How caregivers can avoid social isolation

How caregivers can avoid social isolation

For some caregivers, taking in a loved one because of an illness or health condition may cause them to go out less or develop a sense of loneliness. While this is common, know that as a caregiver you do not have to struggle alone. There are many ways one can overcome this sense of loneliness or isolation. Check out the following tips:

Connect with people

Even though you are now dedicating part of your life to care for an older adult, you still need a good support system. Reaching out to close friends and family to keep them informed with what is going on in your life and still having a part in theirs is a start. It will be important to make sure you are still making an effort to keep those relationships.

Another outlet you can turn to is finding a caregiver support group. This gives you a way to connect with others going through the same experiences with you and hearing how they are getting by each day. There are both in-person groups or online groups you can become a part of.

Build deep relationships

While it’s great to have people you can turn to for a coffee or lunch date for a quick chat, you still need to form deeper relationships so you are not masking the feeling of loneliness. These relationships will be where you can share deeper feelings and let them know what is truly going on. Those people will allow you to feel comfortable in sharing your feelings whether they are good and bad.

Don’t be afraid to express your real feelings

As a caregiver, you might struggle to always share the negative stories or feeling of what you are going through. But keeping that all to yourself will only cause you to feel worse and may make you depressed. By finding those where you can really share your feelings, you’ll lighten the emotional load that has been weighing on your shoulders. It will also help them to better understand what you are truly going through.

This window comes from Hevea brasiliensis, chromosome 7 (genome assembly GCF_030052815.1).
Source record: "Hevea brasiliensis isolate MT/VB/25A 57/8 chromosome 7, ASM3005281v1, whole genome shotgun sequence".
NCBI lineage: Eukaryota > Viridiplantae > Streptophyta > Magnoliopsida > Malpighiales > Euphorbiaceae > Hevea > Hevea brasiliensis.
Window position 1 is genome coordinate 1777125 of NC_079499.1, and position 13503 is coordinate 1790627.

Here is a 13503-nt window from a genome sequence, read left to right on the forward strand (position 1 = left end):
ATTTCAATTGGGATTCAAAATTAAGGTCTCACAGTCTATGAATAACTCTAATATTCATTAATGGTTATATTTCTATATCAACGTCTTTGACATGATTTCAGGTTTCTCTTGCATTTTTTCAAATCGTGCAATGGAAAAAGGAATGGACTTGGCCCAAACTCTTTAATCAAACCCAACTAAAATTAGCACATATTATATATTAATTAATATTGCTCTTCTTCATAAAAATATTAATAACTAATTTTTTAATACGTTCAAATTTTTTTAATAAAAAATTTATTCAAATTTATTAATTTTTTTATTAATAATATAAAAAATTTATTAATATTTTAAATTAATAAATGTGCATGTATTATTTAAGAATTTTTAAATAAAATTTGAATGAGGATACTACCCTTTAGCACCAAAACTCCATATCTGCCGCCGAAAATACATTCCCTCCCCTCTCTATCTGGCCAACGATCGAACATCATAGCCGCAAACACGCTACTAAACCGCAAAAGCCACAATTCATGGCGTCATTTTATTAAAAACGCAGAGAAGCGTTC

Accept praise

For anyone, praise may be difficult to accept. But for caregivers, the struggle may increase as you are still adjusting to this new role. However, the importance of learning to accept it is crucial as it is a way to still connect with friends and family who care about you. This is their way of supporting and cheering you on.

If you or someone you know is starting to withdraw from social functions after becoming a caregiver, make sure to pass along these tips. No one needs to go through this alone and there is always help available.

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Category: Families & Caregivers

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